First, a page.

RIVERINE by Angela Palm
Kirkus Star

RIVERINE

A Memoir from Anywhere but Here
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KIRKUS REVIEW

The haunting account of how the author tried to escape her rural Indiana past.

Ink + Lead Literary Services owner Palm (Please Do Not Remove: A Collection Celebrating Vermont Literature and Libraries, 2014) grew up in a community claimed from the waters of the Kankakee River, which had been rerouted to create farmland. Early on she realized that she was not like other blue-collar “rural folk” whose lives entwined with the land; rather, she was a “bookish fishergirl who longed for the social opportunities of a cookie-cutter subdivision.” Unable to move past the narrow confines of her social and physical isolation, Palm first sought refuge in religion. She experimented with both Christian and non-Christian faiths and belief systems; eventually, meditation became her one reliable way “out of that riverbed.” While the author embraced the power of her mind and imagination to rise above an existence measured by cycles of flood and drought, fellow outsider—and secret object of desire—Corey sank into the “rot” of riverine life by “rejecting school and authority” and becoming a convicted murderer. Deeply troubled by Corey’s descent into criminality but determined to break free of the muddy quicksand of river life, Palm, whose own uncle had been imprisoned for attempted murder, went to college and studied criminal justice. Her path took her first to Indianapolis and then, after marriage, to Vermont. Yet despite the distance she put between her riverbed upbringing and the trauma of Corey’s lifetime incarceration, both remained with her. Only after she was able to return to Indiana to visit Corey in prison could she make peace with her past and a heart that, according to her corresponding palm line, looked like “an aerial cartography of the river where we grew up.” Densely symbolic, unsentimental, and eloquent, Palm’s book explores the connections between yearning, desire, and homecoming with subtlety and lucidity. The result is a narrative that maps the complex relationships that exist between individual identity and place.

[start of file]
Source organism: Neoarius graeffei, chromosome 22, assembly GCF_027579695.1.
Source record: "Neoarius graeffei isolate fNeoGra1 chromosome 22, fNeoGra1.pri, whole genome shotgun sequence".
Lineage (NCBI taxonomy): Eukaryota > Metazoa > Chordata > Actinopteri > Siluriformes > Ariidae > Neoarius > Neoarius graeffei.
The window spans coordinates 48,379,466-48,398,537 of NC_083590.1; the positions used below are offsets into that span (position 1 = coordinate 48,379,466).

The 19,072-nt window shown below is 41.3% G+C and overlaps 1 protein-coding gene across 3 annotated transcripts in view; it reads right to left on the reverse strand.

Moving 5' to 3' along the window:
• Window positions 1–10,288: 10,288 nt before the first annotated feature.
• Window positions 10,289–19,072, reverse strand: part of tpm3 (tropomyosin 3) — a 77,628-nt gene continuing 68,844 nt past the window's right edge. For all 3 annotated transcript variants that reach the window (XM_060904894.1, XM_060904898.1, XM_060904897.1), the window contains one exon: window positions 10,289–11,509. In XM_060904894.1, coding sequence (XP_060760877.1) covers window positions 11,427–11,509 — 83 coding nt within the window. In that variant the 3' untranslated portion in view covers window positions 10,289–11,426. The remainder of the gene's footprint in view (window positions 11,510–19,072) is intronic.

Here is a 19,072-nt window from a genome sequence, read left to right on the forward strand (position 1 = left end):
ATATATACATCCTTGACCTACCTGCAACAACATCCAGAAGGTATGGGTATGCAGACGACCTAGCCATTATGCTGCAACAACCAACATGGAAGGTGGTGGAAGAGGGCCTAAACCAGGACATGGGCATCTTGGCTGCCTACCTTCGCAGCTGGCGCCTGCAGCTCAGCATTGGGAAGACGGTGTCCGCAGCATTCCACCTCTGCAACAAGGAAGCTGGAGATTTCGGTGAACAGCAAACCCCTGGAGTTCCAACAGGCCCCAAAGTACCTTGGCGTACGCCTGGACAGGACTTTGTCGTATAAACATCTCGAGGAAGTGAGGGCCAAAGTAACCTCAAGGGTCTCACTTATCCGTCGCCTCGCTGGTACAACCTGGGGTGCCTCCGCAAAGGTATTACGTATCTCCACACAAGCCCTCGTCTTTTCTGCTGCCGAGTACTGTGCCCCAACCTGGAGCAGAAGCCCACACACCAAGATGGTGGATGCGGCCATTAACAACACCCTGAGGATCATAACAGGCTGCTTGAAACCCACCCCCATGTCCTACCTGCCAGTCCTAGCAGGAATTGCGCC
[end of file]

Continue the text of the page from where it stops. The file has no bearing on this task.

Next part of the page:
An intelligent, evocative, and richly textured memoir.

Pub Date: Aug. 16th, 2016
ISBN: 978-1-55597-746-7
Page count: 256pp
Publisher: Graywolf
Review Posted Online:
Kirkus Reviews Issue: June 15th, 2016




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